Windows to the past
Wanted dead or alive” posters I have only seen in cowboy films and cartoons. While I have read and heard about “shoot to kill” orders for high-profile or dangerous criminals, I have never come across a physical wanted poster till this week. In a small exhibit of Philippine materials sourced from the University of Michigan’s various libraries and special collections was a poster that stood out from an assortment of postwar anticommunist or anti-Huk material. The banner for this poster screamed “PINAGHAHANAP PATAY o BUHAY.”
Being hunted were: Pedro Javier alias “Komander Kiko Jumarang,” Buenaventura Lion alias “Ka Ben” or “Ka Victor,” Anastacia (no surname) alias “Ester,” and Leonora Hipas alias “Linda.” Grainy black and white photos accompanied boxed descriptions and biographical information for each person of interest. It is significant that the men were wearing straw hats, while both women held rifles. Ester was aiming at something or someone, her finger poised on the trigger.
All fugitives in the poster were from Cavite, specifically Silang, Dasmariñas, and Naik. All were literate or what others would describe as “read and write” (nakakasulat at nakakabasa) in Tagalog; one was bilingual in Tagalog and English. Age, height, and weight were given, together with distinguishing physical marks: dark (maitim), fair (maputi), brown (kayumanggi), heavyset or could be fat (malusog at maaaring tumaba), and pockmarked (may bulutong). Disposition was also provided as: weak (mahina ang katawan), quick to anger (magagalitin), wandering (lagalag), always happy (laging masaya), quiet (tahimik), tomboyish (maypagka-lalaki), and friendly in happiness (magiliwin sa kasayahan). All of the above reminded me of the distinguishing physical features provided by the enemy during the Philippine-American War on a wanted person like Miguel Malvar that I have written about in this space before.
While I was happy these “ephemera” have been preserved, I was curious about who collected these and why? E. Arsenio Manuel, eminent anthropologist, once showed me his impressive collection of posters from the Japanese Occupation that he priced way above market value. He explained that, at the time, he risked his life taking these from walls and lamp posts, and preserving these till the end of the war. Manuel knew his worth and rarely sold anything, even his books, cheaply. This prompted his friend, the eminent Filipino historian Teodoro Agoncillo to laugh, explaining that Manuel wanted to recoup all his expenses down to the last Coke or food he ate 50 years later.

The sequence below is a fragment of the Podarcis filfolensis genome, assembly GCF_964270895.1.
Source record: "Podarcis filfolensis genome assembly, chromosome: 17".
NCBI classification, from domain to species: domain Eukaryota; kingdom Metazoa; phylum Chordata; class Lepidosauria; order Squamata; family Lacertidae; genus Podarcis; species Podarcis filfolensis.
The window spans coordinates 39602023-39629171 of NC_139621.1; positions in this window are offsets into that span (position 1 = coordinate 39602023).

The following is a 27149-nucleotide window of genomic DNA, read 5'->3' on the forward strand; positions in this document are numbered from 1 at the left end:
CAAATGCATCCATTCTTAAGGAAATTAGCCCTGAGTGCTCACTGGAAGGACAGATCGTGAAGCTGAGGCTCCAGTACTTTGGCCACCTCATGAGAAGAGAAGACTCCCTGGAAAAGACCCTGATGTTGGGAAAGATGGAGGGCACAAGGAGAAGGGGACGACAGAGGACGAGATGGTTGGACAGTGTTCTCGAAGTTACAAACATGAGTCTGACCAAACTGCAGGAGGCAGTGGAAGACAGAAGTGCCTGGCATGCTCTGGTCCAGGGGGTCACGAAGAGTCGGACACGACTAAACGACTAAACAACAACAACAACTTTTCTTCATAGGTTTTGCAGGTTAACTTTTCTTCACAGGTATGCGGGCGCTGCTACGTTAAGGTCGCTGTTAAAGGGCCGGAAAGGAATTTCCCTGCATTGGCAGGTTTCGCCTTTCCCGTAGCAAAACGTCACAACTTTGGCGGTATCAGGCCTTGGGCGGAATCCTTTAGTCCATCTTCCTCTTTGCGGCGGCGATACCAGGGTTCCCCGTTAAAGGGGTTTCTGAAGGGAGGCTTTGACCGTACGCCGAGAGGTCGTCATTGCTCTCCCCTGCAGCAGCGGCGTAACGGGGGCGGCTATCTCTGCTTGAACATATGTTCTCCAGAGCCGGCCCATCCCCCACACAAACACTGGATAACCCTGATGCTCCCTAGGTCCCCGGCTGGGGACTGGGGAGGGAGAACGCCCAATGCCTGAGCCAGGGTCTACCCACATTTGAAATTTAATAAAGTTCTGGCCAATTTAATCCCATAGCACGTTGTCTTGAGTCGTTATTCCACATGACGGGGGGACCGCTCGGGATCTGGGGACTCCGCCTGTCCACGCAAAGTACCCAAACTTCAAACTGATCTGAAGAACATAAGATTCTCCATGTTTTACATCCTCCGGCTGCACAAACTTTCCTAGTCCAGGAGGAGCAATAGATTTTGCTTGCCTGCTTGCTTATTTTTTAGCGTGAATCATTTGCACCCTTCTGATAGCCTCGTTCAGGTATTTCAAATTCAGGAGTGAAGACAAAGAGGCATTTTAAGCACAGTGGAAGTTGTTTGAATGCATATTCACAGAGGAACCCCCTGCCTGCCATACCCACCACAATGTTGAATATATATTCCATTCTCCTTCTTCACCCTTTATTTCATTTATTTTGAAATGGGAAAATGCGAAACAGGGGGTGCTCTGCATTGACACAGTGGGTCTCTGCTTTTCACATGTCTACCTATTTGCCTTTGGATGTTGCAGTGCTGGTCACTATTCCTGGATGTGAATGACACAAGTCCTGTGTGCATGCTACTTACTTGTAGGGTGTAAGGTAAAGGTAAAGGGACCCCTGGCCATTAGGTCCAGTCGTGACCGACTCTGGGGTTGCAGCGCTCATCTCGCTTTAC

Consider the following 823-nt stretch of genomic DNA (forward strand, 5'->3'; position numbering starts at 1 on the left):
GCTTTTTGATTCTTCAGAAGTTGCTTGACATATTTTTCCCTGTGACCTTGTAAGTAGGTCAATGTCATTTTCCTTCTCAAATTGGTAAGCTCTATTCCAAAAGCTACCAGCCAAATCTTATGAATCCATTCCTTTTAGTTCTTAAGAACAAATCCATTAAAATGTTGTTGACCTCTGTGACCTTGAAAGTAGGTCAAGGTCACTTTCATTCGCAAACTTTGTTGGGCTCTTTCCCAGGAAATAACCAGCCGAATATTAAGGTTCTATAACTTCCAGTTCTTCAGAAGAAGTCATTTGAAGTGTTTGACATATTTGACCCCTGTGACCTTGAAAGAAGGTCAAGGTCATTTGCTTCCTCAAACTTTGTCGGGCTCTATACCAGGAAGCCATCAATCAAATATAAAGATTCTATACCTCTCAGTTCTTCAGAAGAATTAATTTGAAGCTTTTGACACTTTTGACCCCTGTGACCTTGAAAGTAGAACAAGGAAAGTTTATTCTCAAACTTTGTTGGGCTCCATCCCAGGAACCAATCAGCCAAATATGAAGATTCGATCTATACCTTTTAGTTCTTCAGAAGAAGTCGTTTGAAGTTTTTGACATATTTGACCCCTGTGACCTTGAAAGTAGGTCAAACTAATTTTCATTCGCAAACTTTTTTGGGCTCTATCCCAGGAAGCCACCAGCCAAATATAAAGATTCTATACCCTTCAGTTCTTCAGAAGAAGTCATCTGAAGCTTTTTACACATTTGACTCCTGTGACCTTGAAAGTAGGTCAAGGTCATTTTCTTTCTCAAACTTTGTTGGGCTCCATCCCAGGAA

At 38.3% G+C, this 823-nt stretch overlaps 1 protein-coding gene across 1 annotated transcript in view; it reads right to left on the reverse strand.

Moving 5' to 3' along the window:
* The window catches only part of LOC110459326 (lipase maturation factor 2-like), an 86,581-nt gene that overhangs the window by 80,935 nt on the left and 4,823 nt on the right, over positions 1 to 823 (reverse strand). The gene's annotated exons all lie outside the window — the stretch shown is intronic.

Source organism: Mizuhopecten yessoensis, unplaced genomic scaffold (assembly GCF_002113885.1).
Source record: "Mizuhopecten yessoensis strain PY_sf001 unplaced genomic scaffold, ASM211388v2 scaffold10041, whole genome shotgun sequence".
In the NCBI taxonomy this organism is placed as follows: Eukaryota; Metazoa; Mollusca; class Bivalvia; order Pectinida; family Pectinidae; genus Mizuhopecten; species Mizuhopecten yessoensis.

On the Japanese Occupation were now defunct newspapers like Daily News that printed “Extra” to herald breaking news. On Friday, Aug. 10, 1945, the headline screamed “JAPAN SURRENDERS.” Four days later, on Aug. 14, 1945, the headline reads “ JAPAN DEFINITELY SURRENDERS.” There were magazines edited and published by the Japanese propaganda office. Tagapagturo (Educator) was not for teachers but for religious. Historian Fumi Terada says this short-lived magazine was edited by a Japanese Protestant seminarian rather than a Roman Catholic. Filipina was a woman’s magazine with self-help or how-to articles, like “What to put in your evacuation balutan.”
A wartime go bag is slightly different from that recommended for an impending disaster in our future. For health recommended supplies were vitamins A, B, and C; disinfectants like Lysol, tincture of iodine or Mercurochrome, cotton, gauze, medicines included sulfanilamide, aspirin, quinine, cough medicine, and castor oil. Brandy was recommended, as well as paregoric, gentian violet, and argyrol. Clothing included warm night clothing, light night clothes, inner garments, working clothes, and even “Sunday clothes,” complete with veil, prayer book, and rosary.
All these printed primary source documentations were collected from the Philippines and made their way to the University of Michigan Library that is a veritable time capsule for historians. I am happy these materials are preserved abroad, and do not wish them to be physically returned to a climate bad for paper. Digital repatriation is the way to go. Once the originals are digitized and made available online, these materials will open more windows to our past.
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